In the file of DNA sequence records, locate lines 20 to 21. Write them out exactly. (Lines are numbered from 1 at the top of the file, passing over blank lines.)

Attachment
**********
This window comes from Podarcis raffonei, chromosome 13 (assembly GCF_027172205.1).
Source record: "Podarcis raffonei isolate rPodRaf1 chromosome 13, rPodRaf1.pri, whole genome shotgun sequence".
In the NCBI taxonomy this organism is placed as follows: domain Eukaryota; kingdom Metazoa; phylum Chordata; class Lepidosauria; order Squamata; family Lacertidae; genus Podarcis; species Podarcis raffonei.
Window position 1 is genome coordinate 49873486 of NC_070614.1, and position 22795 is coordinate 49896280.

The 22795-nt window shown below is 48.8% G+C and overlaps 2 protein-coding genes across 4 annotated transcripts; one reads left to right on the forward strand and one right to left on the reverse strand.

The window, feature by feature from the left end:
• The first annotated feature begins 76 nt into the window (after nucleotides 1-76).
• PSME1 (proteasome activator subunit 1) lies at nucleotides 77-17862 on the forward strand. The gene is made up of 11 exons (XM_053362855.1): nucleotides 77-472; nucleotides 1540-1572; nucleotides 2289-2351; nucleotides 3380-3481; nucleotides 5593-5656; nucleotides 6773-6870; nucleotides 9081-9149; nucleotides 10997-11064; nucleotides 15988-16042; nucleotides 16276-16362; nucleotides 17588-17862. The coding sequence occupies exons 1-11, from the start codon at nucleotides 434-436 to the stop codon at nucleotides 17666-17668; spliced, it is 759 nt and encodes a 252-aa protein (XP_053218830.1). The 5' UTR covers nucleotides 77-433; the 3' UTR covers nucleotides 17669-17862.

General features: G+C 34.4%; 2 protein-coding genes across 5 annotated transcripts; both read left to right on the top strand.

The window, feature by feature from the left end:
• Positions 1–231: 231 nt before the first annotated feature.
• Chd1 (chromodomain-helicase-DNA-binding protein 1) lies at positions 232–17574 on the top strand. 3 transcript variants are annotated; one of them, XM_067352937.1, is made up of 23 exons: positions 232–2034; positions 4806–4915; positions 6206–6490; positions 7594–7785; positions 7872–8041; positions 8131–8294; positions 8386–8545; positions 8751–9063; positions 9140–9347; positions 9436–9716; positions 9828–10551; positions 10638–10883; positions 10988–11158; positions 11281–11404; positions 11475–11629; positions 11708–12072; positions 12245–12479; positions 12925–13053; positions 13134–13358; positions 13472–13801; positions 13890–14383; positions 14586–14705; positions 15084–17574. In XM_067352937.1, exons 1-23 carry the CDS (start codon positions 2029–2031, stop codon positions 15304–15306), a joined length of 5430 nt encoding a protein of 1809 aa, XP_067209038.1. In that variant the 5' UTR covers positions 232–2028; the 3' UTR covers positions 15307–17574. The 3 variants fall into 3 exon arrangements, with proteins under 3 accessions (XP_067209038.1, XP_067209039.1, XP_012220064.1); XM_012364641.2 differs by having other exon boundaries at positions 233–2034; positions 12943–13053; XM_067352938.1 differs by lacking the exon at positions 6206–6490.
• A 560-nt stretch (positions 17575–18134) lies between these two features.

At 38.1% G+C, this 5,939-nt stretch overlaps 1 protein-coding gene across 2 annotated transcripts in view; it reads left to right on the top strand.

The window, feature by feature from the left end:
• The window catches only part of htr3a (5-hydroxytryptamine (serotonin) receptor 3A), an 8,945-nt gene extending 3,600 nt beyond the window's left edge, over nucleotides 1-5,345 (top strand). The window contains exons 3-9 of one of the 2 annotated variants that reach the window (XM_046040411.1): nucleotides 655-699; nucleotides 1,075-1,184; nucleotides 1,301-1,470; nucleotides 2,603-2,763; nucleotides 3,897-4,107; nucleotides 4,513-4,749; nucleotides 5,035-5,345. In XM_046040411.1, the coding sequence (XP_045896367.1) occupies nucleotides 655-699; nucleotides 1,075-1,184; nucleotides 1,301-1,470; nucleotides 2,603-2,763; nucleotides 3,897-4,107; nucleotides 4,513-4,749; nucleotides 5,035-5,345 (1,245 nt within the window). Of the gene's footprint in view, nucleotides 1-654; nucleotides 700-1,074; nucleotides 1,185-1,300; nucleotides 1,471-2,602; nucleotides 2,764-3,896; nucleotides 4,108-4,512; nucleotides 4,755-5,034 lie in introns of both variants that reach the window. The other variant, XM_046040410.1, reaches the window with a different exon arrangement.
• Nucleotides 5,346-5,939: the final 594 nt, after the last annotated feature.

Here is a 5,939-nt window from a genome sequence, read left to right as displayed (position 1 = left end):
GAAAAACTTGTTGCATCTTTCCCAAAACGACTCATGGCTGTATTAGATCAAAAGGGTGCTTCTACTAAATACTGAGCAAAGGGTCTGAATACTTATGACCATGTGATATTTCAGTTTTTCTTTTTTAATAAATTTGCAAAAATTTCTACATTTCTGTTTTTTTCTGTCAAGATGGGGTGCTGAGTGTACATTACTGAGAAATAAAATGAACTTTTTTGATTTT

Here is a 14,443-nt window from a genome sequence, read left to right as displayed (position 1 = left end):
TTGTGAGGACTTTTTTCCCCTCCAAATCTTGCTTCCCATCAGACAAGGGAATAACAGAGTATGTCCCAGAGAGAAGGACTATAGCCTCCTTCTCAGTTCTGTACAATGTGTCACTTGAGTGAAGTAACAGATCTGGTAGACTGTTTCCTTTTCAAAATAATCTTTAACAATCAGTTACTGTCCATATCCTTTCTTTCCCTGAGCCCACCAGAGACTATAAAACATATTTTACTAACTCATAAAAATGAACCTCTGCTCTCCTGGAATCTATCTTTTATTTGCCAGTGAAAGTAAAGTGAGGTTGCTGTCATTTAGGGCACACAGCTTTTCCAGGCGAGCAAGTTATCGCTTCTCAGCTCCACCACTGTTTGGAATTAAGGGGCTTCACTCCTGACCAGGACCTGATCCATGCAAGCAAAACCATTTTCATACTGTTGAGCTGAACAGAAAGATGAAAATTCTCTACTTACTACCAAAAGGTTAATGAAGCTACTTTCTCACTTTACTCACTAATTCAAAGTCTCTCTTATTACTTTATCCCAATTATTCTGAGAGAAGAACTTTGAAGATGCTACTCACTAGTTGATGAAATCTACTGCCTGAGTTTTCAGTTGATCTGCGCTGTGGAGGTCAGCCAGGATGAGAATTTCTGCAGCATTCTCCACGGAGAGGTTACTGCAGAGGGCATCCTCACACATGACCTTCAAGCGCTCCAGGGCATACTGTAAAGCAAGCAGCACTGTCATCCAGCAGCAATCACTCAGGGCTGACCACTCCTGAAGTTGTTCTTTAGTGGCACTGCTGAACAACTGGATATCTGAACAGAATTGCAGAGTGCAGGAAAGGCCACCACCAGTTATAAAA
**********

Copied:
Here is a 14,443-nt window from a genome sequence, read left to right as displayed (position 1 = left end):
TTGTGAGGACTTTTTTCCCCTCCAAATCTTGCTTCCCATCAGACAAGGGAATAACAGAGTATGTCCCAGAGAGAAGGACTATAGCCTCCTTCTCAGTTCTGTACAATGTGTCACTTGAGTGAAGTAACAGATCTGGTAGACTGTTTCCTTTTCAAAATAATCTTTAACAATCAGTTACTGTCCATATCCTTTCTTTCCCTGAGCCCACCAGAGACTATAAAACATATTTTACTAACTCATAAAAATGAACCTCTGCTCTCCTGGAATCTATCTTTTATTTGCCAGTGAAAGTAAAGTGAGGTTGCTGTCATTTAGGGCACACAGCTTTTCCAGGCGAGCAAGTTATCGCTTCTCAGCTCCACCACTGTTTGGAATTAAGGGGCTTCACTCCTGACCAGGACCTGATCCATGCAAGCAAAACCATTTTCATACTGTTGAGCTGAACAGAAAGATGAAAATTCTCTACTTACTACCAAAAGGTTAATGAAGCTACTTTCTCACTTTACTCACTAATTCAAAGTCTCTCTTATTACTTTATCCCAATTATTCTGAGAGAAGAACTTTGAAGATGCTACTCACTAGTTGATGAAATCTACTGCCTGAGTTTTCAGTTGATCTGCGCTGTGGAGGTCAGCCAGGATGAGAATTTCTGCAGCATTCTCCACGGAGAGGTTACTGCAGAGGGCATCCTCACACATGACCTTCAAGCGCTCCAGGGCATACTGTAAAGCAAGCAGCACTGTCATCCAGCAGCAATCACTCAGGGCTGACCACTCCTGAAGTTGTTCTTTAGTGGCACTGCTGAACAACTGGATATCTGAACAGAATTGCAGAGTGCAGGAAAGGCCACCACCAGTTATAAAA